I spend many of my days working on discrete activities. Carve this layer, print the next color, build a frame… Like most things in life, I find it difficult to assess on any given day whether I am going in the right direction or not. I am always struck at the similarities between being an artist and gambling. On a few golden days, an acceptance arrives in my email, or a new collector takes a linocut home. But the vast majority of days the activities go on without reward or comment.
Evaluation is a way of getting an overall picture of how I am doing. For the curious, here are the things I will be evaluating this year…
What you track you value
I have spent the last two years as a member of Alyson Stanfield‘s Inner Circle, a group of artists that receives valuable guidance from Alyson and shares with and supports one another. Alyson’s advice is to track things over time to truly be able to evaluate and improve your art business. Throughout the year, I track the following data on an Excel spreadsheet:
• Income (sales, prizes, stipends, grants)
• Expenses (materials for printing and framing, advertising, art festivals, continuing education, travel)
From these two categories, I can evaluate 1) my cash flow throughout the year — which is very sporadic and 2) if the events I participated in are worth the cost and effort.
Important edit 12/12/16:
What type of work did I make? How many?
What types of work did I sell?
• Regular sized linocuts (framed and unframed)
• Large sized linocuts (framed and unframed)
• Smaller linocuts
Tracking how I made contact
Marketing art is much more involved than I ever would have imagined. I try to keep tabs monthly on the following:
• # of Facebook likes on my business page
• # of Instagram followers
• # of people on my MailChimp (email) list
• # of people on my postal mailing list (for postcards, etc)
• How many blog posts did I write?
• How many newsletters did I send?
• How many solo emails did I send to my MailChimp subscribers?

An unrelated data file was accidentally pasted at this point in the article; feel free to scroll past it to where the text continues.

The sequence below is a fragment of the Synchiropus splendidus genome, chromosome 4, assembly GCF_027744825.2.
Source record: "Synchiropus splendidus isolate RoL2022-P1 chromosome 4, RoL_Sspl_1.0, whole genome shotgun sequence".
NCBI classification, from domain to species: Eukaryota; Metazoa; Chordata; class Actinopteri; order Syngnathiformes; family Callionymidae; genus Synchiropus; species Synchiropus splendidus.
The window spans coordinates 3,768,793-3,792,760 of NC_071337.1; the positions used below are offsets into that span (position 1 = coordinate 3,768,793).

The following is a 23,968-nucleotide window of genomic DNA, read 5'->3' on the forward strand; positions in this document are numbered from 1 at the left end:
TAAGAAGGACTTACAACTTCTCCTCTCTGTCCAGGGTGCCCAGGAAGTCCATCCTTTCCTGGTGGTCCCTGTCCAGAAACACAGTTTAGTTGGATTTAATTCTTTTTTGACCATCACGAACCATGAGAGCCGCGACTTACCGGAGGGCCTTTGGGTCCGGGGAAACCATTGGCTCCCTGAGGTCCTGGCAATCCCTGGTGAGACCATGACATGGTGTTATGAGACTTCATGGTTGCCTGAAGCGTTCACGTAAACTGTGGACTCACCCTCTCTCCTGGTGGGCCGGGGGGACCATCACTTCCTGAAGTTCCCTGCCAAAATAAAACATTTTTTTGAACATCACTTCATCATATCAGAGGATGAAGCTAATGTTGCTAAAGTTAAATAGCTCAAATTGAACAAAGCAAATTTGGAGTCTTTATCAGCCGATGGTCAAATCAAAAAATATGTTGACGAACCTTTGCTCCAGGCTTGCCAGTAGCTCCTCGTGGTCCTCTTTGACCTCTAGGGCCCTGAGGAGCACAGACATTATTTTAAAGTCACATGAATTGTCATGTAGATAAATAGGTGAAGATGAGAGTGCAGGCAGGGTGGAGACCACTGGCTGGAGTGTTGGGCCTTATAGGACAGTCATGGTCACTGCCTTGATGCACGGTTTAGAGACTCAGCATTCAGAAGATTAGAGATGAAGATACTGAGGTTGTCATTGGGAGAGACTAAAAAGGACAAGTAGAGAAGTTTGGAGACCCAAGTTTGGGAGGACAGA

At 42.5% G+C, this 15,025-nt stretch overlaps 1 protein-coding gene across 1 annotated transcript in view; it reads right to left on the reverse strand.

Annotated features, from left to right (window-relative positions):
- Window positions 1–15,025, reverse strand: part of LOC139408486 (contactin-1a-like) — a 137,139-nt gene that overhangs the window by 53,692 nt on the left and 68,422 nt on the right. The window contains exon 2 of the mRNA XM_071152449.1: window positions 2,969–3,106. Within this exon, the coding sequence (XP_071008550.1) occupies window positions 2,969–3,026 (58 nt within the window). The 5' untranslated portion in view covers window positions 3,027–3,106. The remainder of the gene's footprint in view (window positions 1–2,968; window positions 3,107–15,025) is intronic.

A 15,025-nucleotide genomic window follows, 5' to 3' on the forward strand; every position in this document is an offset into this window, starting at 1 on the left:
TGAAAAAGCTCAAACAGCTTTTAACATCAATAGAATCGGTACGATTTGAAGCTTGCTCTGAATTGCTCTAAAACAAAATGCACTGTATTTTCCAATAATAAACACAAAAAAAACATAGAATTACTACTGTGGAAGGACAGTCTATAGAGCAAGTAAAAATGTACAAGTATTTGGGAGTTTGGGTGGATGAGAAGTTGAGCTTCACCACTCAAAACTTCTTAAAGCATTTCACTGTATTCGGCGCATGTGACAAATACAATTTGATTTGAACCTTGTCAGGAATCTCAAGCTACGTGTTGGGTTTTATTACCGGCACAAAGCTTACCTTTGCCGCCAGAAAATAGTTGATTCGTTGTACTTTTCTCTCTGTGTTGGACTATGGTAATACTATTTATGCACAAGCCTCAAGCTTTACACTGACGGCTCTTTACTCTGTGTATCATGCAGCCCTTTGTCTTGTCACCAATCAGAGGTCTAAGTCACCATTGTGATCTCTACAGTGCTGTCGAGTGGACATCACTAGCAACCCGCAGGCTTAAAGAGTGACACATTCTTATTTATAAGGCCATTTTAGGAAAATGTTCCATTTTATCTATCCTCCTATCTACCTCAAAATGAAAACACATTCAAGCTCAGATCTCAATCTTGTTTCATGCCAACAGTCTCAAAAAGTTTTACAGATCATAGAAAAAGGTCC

• How many postcards did I send?
Where did I go and what did I show?
Now that I have several years of art marketing behind me, I’m going to be considering the types of events I participated in where my artwork was shown. This will include:
• Solo shows
• Juried shows
• Art Festivals
• Other exhibits
I used to believe that shear numbers of eyeballs on my work was the goal. Some activities are expensive — festivals have travel costs and booth fees, juried shows have mileage/time costs or require shipping. Which of these activities seemed worth the effort, and which ones should I skip in the future? (Admittedly this is a hard thing to discern. You never know where you might be “discovered” by someone crucial to your success. Refer back to my comparison of the artistic life to gambling.)
What did I give and what did I receive?
Here I am thinking about community involvement. In my local community, many of the art activities are run completely by artists. Time volunteered can be time away from the studio, but it also might mean new skills learned and new connections made.
Asking the larger questions
Numbers give me quantifiable data to make some conclusions about my year. However, numbers alone can’t tell the whole story. They must be placed in the context of what actually happened in my life this year. Here are some of the larger questions I will tackle:
What were the important occurrences in the year? These can be joyful ones and difficult ones, anything that took time away from the studio. Considering this:
• What went well this year? List all of the successes
• What artwork was I most pleased with and which pieces did I feel fell short?
• What did not go well this year? List possible reasons
• What things were left undone? Consider why, and if they need to be done at all.
• What things would I like to make a priority in the upcoming year?
A question of balance
Balance may be an overused goal, but for my physical and mental health it is critical. I will ask myself:
• How did I divide my life between creative, business, personal, relational, physical, and spiritual pursuits? Was this division satisfactory?
• What changes did I make that made my life more balanced?
• What changes do I want to make in the upcoming year?
The task of actually doing the work
I love lists, and there is something about just making a list that is satisfying. The hard part comes when you must do the things on your list. I participate in a twice-monthly video chat with artists who are current or former members of Alyson Stanfield’s mentoring group. I volunteered to lead our discussion on the 13th of this month and talk about my yearly evaluation. So I have a hard deadline.
This will get me ready for making my plan for 2017. 2016 was quite a year, and I am so looking forward to planning for January and beyond…